2024’s Tech Power Players: Increased Female Leadership in Startups

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A generational shift is sweeping through the startup scene in Boston and beyond, as long-standing investors and entrepreneurs retire, making way for a more diverse cohort to take the reins.

At Underscore VC in Boston, for instance, Lily Lyman, 38, assumes leadership as founder Michael Skok steps aside. Lyman, the youngest and first female head of the firm, epitomizes a broader trend of women ascending to prominent roles in VC firms, startups, and tech-focused organizations.

Image credit: boston globe

Nine new women join the Globe’s 2024 Tech Power Players list, reflecting a concerted effort to diversify leadership. Yet, despite these strides, Boston’s startup community still grapples with a lack of diversity, evident in the scant VC funding directed toward women-founded startups.

While the departure of industry pioneers like Bijan Sabet and Mackey Craven signals a changing of the guard, newcomers like Lyman inject fresh perspectives and initiatives. Lyman’s tenure at Underscore, following years at Facebook, underscores her dedication to amplifying women’s voices and supporting female-led startups.

Beyond her professional endeavors, Lyman is actively involved in initiatives like All Raise, advocating for greater female representation in venture investing. She remains optimistic about the talent pool emerging from Boston’s academic institutions and burgeoning tech sector, believing it holds the key to sustaining the city’s startup ecosystem’s vibrancy.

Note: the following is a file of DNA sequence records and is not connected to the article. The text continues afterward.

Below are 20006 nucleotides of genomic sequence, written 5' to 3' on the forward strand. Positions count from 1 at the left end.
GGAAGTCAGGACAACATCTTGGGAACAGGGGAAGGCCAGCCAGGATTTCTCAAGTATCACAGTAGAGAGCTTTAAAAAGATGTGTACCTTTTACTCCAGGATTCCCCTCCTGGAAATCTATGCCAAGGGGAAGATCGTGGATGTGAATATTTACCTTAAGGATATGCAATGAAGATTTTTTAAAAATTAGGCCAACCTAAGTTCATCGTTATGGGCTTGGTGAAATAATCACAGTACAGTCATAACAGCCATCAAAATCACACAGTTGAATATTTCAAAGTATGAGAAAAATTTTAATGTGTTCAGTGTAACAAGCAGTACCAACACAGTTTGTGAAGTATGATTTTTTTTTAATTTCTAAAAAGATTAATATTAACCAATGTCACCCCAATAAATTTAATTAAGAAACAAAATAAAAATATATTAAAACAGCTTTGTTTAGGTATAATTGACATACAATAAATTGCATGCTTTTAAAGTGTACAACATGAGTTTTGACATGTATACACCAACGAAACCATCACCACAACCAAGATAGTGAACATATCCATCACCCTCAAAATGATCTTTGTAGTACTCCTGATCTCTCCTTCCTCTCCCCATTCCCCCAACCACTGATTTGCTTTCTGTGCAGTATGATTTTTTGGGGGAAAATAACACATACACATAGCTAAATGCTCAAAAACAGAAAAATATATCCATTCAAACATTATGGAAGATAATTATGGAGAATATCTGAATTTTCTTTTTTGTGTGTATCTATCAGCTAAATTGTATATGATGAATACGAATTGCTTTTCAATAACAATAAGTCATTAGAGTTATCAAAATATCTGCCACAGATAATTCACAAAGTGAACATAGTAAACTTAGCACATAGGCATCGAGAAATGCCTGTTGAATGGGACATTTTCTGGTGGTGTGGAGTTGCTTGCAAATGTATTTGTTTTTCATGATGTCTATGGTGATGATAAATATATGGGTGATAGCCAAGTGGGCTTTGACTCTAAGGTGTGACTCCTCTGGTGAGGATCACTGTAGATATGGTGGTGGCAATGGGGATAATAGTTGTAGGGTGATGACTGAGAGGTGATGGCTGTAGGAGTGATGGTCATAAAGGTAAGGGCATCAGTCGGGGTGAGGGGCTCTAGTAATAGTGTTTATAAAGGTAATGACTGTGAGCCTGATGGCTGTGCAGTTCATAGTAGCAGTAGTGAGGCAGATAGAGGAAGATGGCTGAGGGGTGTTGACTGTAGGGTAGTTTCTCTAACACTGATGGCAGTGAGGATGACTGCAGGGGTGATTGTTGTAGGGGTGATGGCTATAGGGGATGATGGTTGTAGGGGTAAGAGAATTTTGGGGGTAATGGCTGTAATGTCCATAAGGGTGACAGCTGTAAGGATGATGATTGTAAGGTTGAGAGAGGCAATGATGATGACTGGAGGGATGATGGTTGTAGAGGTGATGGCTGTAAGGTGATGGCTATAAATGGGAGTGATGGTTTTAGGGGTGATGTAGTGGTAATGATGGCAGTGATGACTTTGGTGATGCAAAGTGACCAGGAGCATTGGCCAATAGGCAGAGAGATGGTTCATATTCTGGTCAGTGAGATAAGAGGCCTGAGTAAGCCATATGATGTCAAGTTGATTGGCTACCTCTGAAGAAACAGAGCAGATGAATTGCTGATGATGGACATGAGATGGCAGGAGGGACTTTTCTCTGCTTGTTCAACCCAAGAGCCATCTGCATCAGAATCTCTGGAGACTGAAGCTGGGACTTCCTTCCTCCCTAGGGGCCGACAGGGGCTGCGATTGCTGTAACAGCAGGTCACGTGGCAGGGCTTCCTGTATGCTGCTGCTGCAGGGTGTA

One such talent is Leah Ellis, CEO of Sublime Systems, whose innovative approach to carbon emissions reduction has garnered attention. Ellis, along with her team, is pioneering solutions to mitigate the environmental impact of cement manufacturing, securing significant grants and investments despite initial skepticism from VC investors.

As the torch passes to a new generation of leaders, the onus lies on them to ensure diversity and inclusion remain at the forefront of Boston’s innovation ecosystem. With women like Lyman, Ellis, and Hodges leading the charge, there’s hope for a more equitable future in tech and entrepreneurship.

Re-reported from the article originally published in The boston globe.

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